9 MAY 2016


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Article from BTNews 9 MAY 2016

ON TOUR: Go Dutch – it’s the windmill weekend

John Burke, who speaks Dutch, has written about the Netherlands over many years in such diverse publications as ‘Travel Trade Gazette’ and  ‘Investors Chronicle’. 

Windmills and waterways along with tulips and cheeses typify the Netherlands, and an ideal time to enjoy them all is coming at the end of this week (although as the editor points out, the Dutch flower season stretches well into the summer).

Access will be free to some 950 mills – some working during National Windmill weekend, 13-14 May, while the world’s finest flower-garden, Keukenhof, remains open for a further two days.

This blaze of colour draws 800,000 annual visitors to Lisse in south Holland, which also has the biggest concentration of draining mills as well as the unique Falcon in Leyden, mostly overlooking canals and rivers linked to the North Sea. Yet the province’s western part is usually called the land of sand-dunes and bulb-fields.

All these attractions can be reached within an hour from the lively resort of Katwijk aan Zee that is old enough to have a Roman lighthouse. Fishermen’s cottages are a reminder that it once had the largest herring fleet in the Netherlands, and the local museum has the best fisheries exhibition on the coast. 

Katwijk Museum also has a wide collection of seascapes and other paintings, because the resort has long attracted artists. The studio is on the promenade behind dunes through which are paved paths to one of the largest beaches on the Dutch coast.

Away from the white sands, Katwijk’s yachting marina is on a narrow, shallow branch of the Rhine. It flows from Leyden through the ancient village of Rijnsburg where Spinoza, the Jewish philosopher, lived. His family had been expelled from Portugal about the same time as the persecuted Pilgrim Fathers fled via Hull to Holland before going on to America in 1620.

They dwelt in Leyden’s oldest building, whose 12 other museums include yet a third preserved home – the miller’s rooms inside the Falcon. One of Europe’s oldest botanical centres is also in Leyden, where the first tulip was imported from Turkey in 1593.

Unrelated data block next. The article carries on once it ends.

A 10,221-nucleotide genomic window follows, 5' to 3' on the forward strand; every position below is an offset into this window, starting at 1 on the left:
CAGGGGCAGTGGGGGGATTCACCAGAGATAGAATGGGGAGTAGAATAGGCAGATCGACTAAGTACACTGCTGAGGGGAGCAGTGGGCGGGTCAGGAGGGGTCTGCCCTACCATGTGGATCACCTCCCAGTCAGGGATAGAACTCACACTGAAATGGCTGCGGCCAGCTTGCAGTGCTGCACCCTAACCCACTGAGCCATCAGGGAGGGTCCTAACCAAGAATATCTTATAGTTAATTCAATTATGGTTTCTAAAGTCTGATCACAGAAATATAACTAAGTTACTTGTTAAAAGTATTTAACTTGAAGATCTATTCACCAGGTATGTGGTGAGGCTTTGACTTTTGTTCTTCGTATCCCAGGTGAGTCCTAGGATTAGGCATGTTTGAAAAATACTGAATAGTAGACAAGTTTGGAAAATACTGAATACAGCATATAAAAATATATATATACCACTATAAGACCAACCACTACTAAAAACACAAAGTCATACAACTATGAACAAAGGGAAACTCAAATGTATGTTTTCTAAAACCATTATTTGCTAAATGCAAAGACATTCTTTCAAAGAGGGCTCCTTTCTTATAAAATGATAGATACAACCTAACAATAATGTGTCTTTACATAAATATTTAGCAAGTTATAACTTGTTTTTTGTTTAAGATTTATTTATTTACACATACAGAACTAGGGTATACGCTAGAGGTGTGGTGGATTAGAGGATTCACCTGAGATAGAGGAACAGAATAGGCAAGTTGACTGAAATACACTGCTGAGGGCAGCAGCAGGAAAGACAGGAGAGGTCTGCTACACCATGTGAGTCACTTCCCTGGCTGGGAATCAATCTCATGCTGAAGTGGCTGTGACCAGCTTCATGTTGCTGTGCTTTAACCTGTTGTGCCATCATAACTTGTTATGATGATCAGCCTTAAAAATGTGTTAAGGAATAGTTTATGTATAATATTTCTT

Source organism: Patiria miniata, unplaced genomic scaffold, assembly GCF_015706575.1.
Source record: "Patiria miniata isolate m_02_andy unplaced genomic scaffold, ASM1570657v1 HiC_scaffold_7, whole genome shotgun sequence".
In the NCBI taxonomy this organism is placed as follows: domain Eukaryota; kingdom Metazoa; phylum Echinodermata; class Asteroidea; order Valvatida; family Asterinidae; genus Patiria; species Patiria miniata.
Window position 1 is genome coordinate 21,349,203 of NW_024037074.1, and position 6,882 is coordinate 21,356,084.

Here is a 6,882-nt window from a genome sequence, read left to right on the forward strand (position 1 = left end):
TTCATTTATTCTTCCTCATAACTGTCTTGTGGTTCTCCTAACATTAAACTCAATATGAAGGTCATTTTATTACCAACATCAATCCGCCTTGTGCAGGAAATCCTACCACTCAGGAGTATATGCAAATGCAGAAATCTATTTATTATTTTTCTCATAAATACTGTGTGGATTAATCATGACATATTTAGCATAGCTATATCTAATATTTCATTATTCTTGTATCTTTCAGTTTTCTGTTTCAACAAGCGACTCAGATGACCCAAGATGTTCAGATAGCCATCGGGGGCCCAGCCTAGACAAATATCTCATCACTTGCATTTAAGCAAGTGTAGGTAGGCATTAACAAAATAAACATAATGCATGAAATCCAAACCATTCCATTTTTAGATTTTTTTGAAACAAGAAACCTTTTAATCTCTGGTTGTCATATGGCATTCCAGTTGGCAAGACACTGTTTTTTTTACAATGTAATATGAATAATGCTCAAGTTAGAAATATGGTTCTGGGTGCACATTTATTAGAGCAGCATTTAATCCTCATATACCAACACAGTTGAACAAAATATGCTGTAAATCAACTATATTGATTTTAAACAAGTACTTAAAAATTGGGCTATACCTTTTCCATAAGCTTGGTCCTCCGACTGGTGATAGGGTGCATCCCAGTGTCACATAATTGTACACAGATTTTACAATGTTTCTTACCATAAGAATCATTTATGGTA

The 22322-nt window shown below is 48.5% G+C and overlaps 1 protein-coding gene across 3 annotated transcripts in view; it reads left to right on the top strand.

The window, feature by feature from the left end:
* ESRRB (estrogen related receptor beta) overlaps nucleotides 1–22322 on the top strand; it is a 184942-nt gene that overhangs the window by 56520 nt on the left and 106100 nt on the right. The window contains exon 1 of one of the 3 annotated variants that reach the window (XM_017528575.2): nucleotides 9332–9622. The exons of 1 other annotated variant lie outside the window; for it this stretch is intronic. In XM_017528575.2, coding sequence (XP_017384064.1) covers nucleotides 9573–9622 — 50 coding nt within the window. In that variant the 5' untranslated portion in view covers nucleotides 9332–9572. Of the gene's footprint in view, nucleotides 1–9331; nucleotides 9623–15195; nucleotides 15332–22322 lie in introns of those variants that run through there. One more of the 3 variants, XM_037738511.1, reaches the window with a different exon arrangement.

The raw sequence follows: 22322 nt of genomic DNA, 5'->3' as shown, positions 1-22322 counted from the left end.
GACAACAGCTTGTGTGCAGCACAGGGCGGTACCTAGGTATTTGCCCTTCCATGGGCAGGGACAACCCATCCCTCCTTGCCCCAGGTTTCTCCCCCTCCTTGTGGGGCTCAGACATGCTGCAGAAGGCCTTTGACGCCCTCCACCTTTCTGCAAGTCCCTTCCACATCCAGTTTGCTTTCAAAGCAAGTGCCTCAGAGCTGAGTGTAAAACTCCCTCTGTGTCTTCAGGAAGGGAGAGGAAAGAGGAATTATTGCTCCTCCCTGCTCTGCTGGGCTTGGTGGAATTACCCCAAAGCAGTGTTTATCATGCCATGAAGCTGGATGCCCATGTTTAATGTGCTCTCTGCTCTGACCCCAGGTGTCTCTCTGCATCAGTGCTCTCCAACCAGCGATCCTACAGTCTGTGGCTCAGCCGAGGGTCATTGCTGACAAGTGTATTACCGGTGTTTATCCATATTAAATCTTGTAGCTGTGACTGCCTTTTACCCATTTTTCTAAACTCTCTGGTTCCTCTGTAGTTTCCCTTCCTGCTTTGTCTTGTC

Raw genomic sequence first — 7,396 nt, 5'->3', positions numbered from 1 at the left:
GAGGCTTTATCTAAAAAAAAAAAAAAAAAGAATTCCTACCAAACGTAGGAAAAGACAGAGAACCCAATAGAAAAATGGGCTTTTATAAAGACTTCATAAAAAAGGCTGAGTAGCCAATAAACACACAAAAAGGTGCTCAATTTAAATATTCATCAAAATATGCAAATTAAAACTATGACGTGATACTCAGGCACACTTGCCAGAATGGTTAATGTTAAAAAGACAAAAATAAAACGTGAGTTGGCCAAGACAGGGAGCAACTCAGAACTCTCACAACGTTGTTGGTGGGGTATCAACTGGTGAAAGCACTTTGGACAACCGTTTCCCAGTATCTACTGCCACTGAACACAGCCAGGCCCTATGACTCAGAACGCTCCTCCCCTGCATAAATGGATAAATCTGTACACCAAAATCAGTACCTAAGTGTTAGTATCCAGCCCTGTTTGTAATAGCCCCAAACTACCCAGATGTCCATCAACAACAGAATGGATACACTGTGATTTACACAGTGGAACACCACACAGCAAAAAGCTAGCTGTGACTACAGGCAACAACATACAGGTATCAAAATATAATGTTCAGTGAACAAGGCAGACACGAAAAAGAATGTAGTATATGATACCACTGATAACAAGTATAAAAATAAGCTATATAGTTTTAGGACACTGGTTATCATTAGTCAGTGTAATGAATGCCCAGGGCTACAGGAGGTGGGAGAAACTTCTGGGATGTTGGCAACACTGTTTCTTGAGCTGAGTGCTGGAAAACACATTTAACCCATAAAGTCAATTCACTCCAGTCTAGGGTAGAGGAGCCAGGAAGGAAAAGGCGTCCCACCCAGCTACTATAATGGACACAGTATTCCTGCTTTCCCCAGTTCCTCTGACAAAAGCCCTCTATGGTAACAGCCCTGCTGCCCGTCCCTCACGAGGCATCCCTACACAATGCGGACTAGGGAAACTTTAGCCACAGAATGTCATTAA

This garden belongs to Holland’s oldest university. Famous for its medical faculty and anatomical theatre, it also teaches aerospace law, since the European Space Research & Technology Centre (ESTEC) is just outside Katwijk, while the headquarters of Airbus Group is in Leyden.

Buses go to Keukenhof, whose 79 acres are a showcase for 100 growers of 7m bulbs. There are 800 varieties of tulips whose display is complemented by daffodils, hyacinths and orchids as well as carnations. Other blooms include 15,000 lilies of 300 types.

Rows of tulips and other blooms cover the surrounding 77sq miles. Four billion bulbs are planted yearly, half being grown into cut flowers, but the Dutch share of floriculture, worth US$20bn, has declined from 60% to 48% since the millennium.

For example, its share of the Japanese market has shrunk from 8% to 2%, yet Israel now ships 300 containers of flowers to Europe each year, while Colombia sends 700 to Britain alone. Cargolux, however, still flies cut flowers from nearby Schiphol, especially to America. An offshoot of Luxair, it is Europe’s largest cargo-only carrier, with B747-400s that fly to 55 airports.

South of Leyden lies Schiedam, whose five windmills are the world’s highest, led by the North one at almost 27m. There used to be 20, most of which ground corn for 188 local distilleries, whereas only 60 survive nationwide, and their 25% share of the spirits market is expected to halve by 2019.

An explanation of the processing is inside the rebuilt Palm-tree mill, while the Whale, built in 1794, has a shop selling flour, sugar and spices. Almost opposite, across the Schie River, is a museum belonging to the Melchers distillery, where you can watch mashing and taste a dram of Dutch gin (40% proof).

Holland can be reached by either rail or air, but there is an alternative for travellers to avoid possible trouble at Calais and Brussels plus constant engineering works on Dutch Railways. And flying between London and Schiphol (which has an aviation museum) involves six hours’ waiting altogether, due to security. 

Virgin East Coast trains from London (King’s Cross) take about 2½ hours to Hull, where a luxurious P&O car-ferry with 546 cabins and suites goes overnight to Europoort. Facilities include bars, restaurants and a business lounge as well as transfers.

Anyone wanting to bring the family while doing business in Rotterdam or Amsterdam could well stay in Rijnsburg at the upmarket Vakantiepark Koningshof that has holiday chalets as well as pitches regularly booked by the Caravan Club. Besides the customary facilities, there is wi-fi as well as a bar and restaurant.  The owner, Philip Kromhout, also runs a conference centre for 150 at Katwijk.


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